Thought piece in REW on what business electric utilities are in

High voltage transmission lines, Primm Valley, Nevada (source: flickr/ Stephen Hill, creative commons)
Alexander Richter 13 Mar 2015

An interesting article published in Renewable Energy World last week, discusses the role and business of electric utilities and how they could evolve their business model.

In the past, I have been pushing the idea of our industry needing to rethink its business model. This applies to the model of project development, providing services, and essentially sell power.

Utilities have played an important role in development, and there was always the hope by new players entering the market, that things will move faster. That has not really happened. With the increasing decentralisation of the energy sector through solar panels, batteries and the likes, the role of infrastructure and transmission will change.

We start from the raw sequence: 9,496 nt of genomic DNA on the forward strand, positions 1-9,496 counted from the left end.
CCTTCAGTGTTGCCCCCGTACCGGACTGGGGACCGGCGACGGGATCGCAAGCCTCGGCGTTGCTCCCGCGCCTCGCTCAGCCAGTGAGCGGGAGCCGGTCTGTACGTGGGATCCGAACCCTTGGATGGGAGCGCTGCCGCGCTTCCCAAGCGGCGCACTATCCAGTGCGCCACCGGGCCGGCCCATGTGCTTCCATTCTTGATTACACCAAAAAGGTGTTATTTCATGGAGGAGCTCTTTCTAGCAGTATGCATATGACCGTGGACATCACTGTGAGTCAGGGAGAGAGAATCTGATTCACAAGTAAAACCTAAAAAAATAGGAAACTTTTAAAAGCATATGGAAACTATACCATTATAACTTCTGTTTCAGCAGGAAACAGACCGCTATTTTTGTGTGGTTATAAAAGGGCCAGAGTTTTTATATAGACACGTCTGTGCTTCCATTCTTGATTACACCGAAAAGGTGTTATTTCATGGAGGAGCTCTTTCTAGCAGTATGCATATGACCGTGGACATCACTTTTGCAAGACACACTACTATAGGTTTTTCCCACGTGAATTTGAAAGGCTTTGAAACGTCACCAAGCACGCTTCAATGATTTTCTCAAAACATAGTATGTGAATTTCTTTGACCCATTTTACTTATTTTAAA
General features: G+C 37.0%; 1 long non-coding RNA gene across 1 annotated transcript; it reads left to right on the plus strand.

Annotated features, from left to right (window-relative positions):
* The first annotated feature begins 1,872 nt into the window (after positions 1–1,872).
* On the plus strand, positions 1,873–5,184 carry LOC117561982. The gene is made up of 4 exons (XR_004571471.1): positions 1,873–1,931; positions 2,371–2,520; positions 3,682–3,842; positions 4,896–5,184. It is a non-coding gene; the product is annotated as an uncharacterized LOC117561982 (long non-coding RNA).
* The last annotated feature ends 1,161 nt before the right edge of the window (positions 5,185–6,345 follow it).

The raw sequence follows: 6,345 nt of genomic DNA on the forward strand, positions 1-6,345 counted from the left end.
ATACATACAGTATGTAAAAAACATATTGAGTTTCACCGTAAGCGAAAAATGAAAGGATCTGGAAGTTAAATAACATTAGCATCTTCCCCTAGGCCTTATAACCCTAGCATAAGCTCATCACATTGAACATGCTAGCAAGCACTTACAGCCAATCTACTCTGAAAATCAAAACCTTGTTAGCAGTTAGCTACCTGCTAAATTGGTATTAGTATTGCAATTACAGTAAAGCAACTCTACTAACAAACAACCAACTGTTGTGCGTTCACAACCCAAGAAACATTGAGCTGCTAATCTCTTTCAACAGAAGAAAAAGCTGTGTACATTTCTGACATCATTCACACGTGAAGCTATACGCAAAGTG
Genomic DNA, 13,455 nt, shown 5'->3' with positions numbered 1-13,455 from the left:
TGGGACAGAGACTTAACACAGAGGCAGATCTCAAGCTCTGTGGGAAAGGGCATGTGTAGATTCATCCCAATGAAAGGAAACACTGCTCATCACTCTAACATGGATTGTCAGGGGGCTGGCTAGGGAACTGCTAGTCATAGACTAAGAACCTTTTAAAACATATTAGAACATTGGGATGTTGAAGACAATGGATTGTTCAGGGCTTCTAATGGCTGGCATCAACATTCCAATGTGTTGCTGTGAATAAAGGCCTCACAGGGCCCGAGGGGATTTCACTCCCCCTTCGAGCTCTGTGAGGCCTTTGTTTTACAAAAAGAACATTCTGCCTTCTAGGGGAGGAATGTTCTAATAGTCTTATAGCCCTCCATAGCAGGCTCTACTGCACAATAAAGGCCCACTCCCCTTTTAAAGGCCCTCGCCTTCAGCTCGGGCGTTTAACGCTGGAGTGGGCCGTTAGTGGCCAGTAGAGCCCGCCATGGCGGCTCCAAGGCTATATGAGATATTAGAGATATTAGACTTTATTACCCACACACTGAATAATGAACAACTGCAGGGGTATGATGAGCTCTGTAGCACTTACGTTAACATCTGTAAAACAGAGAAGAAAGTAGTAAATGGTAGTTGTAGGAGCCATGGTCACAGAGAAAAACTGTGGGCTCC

How does this effect the geothermal sector? Instead of developing power plants, connect them to a national grid and sell power to players who sometimes sit 100s if not 1,000s of kilometres or miles away, there are now efforts of finding customers that are willing to move to the location of the plants. A good example is naturally Iceland, that has been able to attract electricity intensive production to the country. Kenya is going a similar path by creating a special economic zone near its geothermal power plants at Olkaria.

But where does this leave the utlities, the KenGens, EDCs, Pertaminas and other companies?

In an interesting article published in Renewable Energy World last week, the author Mahesh Bhave, discusses that utilities should be “change makers” and work on “augmenting [their] revenues”.

While connecting it here mostly with internet services that could go along electricity transmission, it still provides some interesting points for thought.

Check it out here